Click here to view and hear the 9-minute interview. It takes a bit to connect. “Everything is improving…International companies come into Iraq and build water treatment dams and new projects. It’s getting better state by state,” says Sarmad Bearmany, a translator at a water treatment plant in Hilla. “Still, there is a deficiency.” He reports that even though 80% of the water is good for drinking, the pipes that carry it are “old and dirty and need replacing. It’s so difficult, we need billions of dollars to change the pipes.” He interrupted to tell me that in 2009,
the area south of where he lives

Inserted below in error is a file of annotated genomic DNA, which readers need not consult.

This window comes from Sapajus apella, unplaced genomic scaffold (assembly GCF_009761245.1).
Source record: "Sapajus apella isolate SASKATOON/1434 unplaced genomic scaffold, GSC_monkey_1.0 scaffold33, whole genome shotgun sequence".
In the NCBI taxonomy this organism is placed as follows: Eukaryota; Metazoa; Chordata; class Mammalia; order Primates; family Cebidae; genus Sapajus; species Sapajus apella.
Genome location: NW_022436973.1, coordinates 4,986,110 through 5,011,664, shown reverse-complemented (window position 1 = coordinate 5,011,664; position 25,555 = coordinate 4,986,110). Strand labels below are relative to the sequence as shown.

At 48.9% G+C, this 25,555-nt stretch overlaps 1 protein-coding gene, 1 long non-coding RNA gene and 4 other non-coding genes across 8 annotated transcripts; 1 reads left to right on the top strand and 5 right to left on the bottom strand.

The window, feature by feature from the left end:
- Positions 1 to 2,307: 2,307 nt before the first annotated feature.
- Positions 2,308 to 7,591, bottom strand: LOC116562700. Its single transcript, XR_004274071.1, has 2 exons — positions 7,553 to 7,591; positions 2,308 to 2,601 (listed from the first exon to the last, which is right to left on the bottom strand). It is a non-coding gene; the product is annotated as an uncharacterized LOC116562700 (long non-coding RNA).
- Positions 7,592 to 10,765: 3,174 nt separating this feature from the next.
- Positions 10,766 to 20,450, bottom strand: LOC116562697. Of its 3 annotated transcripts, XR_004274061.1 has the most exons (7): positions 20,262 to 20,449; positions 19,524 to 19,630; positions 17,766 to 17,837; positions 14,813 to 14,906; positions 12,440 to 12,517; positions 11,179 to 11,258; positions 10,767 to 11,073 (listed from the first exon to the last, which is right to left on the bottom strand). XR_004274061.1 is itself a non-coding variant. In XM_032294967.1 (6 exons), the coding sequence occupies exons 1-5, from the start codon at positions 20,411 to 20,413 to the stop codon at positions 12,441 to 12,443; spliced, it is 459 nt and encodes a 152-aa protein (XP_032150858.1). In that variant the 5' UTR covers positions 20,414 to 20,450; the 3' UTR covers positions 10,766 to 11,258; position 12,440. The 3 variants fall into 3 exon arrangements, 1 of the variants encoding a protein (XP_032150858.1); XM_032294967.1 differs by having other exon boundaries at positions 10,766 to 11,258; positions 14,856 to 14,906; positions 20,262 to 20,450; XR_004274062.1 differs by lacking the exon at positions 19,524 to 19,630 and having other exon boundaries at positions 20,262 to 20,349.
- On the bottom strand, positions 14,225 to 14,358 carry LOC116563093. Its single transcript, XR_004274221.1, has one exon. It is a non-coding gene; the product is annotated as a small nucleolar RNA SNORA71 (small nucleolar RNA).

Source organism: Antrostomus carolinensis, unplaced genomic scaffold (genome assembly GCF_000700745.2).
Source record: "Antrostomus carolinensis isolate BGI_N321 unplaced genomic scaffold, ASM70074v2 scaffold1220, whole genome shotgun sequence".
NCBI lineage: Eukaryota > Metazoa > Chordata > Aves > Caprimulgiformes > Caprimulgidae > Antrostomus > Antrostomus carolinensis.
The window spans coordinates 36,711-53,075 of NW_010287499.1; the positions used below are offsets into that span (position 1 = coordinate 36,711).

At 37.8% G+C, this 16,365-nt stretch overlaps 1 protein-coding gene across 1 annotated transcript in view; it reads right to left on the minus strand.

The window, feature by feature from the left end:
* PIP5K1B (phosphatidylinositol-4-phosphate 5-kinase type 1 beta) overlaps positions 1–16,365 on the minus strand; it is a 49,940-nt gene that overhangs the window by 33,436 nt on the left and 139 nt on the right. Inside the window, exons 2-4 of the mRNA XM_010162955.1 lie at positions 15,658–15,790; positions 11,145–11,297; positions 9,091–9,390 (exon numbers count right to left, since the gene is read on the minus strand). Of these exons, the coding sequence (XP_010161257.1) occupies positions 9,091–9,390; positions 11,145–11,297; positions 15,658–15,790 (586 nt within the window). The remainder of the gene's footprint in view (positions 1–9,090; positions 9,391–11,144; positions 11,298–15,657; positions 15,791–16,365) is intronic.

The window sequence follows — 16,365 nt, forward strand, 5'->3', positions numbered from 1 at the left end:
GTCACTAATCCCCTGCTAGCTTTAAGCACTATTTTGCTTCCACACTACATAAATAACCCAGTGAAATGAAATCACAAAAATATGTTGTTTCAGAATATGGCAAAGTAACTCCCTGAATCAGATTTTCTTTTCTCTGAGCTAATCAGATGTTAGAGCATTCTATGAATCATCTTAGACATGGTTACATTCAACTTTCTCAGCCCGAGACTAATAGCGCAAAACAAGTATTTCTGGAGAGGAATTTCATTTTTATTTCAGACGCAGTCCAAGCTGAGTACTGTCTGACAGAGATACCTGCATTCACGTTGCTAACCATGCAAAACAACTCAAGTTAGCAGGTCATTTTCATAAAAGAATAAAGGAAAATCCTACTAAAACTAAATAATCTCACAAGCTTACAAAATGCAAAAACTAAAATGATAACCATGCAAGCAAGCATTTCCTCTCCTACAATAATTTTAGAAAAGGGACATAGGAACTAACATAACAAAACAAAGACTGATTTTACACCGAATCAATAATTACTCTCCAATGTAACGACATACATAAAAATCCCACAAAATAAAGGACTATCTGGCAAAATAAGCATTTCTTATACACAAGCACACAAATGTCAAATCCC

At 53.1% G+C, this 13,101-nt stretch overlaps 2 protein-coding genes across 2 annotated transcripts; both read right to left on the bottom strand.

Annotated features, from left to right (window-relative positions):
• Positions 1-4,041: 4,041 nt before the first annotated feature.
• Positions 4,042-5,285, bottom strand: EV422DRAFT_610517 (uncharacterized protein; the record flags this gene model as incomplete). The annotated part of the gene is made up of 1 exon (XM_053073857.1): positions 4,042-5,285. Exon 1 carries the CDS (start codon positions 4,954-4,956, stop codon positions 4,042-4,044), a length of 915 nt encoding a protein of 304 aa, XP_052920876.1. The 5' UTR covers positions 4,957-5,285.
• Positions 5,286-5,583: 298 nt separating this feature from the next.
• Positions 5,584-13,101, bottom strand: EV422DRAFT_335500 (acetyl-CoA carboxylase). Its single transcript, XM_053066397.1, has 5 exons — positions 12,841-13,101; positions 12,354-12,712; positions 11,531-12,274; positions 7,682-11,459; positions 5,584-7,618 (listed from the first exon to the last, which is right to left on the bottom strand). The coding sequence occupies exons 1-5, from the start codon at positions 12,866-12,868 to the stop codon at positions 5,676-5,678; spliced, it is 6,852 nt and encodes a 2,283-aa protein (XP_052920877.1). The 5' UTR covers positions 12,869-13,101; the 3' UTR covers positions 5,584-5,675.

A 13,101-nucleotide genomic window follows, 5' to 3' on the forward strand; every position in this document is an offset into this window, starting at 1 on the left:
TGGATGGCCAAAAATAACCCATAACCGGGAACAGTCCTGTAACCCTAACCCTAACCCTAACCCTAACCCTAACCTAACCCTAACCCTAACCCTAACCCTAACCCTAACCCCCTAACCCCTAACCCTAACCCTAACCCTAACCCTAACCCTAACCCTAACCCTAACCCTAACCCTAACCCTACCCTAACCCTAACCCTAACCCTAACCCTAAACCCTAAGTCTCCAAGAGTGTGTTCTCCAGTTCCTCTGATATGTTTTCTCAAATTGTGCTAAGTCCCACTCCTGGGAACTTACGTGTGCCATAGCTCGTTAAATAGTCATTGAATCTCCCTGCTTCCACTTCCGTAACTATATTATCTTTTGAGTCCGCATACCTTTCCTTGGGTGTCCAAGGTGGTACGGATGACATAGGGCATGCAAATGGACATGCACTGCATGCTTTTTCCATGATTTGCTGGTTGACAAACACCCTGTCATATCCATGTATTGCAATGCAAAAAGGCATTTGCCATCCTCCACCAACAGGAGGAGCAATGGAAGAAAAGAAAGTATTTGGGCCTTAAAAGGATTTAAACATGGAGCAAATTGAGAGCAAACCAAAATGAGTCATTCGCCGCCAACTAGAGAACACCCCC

rest skin don’t.
(in the al-Hashimyah District), 5 people died and 24 people were sickened by drinking sewage-contaminated water. He later wrote that it took 5 months to clean the pipes and that it was a cholera epidemic (not malaria). Humanitarian organizations and the central Iraqi government are paying for the rebuilding. I’ll be interviewing Sarmad again.
Please post your questions and comments for him below!